It seem surprising but experts say it could be a positive thing that the UK's big climate change meeting has been cancelled.
COP26, or the 2020 United Nations Climate Change Conference, was meant to take place in Glasgow in November, but it's been postponed until next year.
It's a meeting of world leaders to talk about climate change and what nations are planning to do to tackle it.
Greta Thunberg spoke at last year's conference - she asked the public to put more pressure on politicians.
Lots of leaders were meant to attend the event later in 2020, but it's going to be held in the middle of next year instead.
And some officials have said there could be a positive to COP26 being cancelled.
It's thought that when the coronavirus pandemic is over, governments will spend a lot of money on their countries to get them up and running again.
What experts hope is that the timing could work really well for COP26 - because it's a real opportunity for governments to spend that money on lots of sustainable and renewable projects that can be discussed there.
Experts and officials are hoping that they'll get more investment for their projects because of the delay.
COP26 was meant to be held at The Scottish Events Campus in Glasgow, but that building is now set to become a temporary hospital to help patients affected by Covid-19.
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Many environmental groups said it was the right decision to postpone the event.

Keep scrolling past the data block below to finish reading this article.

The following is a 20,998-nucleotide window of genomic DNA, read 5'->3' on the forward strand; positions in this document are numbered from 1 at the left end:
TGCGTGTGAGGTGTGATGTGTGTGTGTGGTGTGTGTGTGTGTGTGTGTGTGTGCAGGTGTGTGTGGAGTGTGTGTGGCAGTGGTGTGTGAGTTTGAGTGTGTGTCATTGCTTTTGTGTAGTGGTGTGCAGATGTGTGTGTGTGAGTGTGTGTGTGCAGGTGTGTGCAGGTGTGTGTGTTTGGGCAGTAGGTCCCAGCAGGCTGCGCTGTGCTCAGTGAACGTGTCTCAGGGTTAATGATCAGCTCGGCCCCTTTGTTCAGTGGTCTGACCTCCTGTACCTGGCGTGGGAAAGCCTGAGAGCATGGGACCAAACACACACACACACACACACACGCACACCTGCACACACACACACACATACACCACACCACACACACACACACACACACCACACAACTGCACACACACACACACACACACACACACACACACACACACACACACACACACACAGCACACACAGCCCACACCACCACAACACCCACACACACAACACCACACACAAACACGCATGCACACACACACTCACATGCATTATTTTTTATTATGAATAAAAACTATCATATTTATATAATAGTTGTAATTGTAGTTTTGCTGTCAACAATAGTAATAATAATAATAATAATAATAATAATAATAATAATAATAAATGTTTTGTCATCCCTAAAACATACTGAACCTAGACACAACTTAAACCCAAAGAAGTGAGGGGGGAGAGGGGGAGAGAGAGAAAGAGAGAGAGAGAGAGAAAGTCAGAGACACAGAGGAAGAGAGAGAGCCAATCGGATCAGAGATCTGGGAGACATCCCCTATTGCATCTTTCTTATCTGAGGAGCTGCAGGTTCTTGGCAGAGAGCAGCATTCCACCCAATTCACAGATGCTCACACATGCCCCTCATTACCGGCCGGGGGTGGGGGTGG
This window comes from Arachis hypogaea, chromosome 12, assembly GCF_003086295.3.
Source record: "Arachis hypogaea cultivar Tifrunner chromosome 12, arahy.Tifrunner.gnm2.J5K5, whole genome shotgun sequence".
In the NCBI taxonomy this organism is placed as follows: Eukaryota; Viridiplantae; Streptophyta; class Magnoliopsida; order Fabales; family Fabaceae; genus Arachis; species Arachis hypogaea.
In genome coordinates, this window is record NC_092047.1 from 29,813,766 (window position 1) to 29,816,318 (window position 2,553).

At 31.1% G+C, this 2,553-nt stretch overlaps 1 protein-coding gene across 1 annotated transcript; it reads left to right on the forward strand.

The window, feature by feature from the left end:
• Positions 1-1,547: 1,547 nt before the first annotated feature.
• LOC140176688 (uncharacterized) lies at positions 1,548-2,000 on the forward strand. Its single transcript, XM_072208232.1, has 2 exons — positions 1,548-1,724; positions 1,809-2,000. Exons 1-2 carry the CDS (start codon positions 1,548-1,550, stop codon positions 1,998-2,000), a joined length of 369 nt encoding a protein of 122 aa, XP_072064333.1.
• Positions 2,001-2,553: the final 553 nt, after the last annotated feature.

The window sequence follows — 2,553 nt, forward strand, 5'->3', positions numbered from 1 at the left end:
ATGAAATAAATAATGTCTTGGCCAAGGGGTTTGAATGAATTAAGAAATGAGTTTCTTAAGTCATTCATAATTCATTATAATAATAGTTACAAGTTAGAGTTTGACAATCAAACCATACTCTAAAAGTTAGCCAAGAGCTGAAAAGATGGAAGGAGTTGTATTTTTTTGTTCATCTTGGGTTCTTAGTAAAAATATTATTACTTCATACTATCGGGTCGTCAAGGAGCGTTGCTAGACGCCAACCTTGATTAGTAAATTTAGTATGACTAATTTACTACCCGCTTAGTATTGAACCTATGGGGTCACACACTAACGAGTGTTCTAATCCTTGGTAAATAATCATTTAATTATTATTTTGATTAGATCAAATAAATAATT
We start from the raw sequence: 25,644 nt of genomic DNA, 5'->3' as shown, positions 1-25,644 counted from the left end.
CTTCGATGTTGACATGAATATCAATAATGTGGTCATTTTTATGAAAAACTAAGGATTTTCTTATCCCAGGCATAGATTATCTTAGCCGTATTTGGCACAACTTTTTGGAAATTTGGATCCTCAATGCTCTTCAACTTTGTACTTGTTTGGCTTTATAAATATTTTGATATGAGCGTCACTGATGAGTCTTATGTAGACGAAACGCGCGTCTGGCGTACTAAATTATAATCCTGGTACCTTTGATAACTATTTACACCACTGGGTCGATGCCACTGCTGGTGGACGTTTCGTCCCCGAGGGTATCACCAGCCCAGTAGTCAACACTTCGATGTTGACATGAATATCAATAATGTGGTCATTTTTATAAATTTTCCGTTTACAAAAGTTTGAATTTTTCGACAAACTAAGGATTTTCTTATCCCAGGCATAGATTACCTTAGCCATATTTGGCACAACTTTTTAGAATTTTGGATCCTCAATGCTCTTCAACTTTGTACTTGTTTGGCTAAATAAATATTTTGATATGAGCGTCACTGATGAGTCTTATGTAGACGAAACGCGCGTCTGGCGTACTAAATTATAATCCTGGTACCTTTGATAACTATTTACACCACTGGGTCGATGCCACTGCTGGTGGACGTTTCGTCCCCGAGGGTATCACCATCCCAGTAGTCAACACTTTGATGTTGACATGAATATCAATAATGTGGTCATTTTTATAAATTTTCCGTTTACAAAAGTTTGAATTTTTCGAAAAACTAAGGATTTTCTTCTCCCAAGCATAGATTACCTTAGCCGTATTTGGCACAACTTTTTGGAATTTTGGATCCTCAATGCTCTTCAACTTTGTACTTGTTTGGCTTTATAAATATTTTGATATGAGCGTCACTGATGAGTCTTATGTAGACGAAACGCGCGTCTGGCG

Climate expert Professor Joanna Haigh from Imperial College London said: "The current pandemic has shown that concerted international action, vital for protecting people's lives and livelihoods, is possible in the face of a global threat.
"Once countries are able to look beyond the pandemic, therefore, a concerted international effort to reduce emissions and prevent climate catastrophe will be necessary, feasible and urgent."
Danny Sriskandarajah from Oxfam GB said: "This pause is understandable... The UK, as host of the summit, must keep global momentum going and cannot miss the opportunity to commit to both a just recovery and a just transition to a greener economy."
Stephanie Pfeifer from the Institutional Investors Group on Climate Change (IIGCC) said: "Moving the summit back improves the likelihood of a strong outcome and ensuring that the world is put on a path to tackle the climate crisis."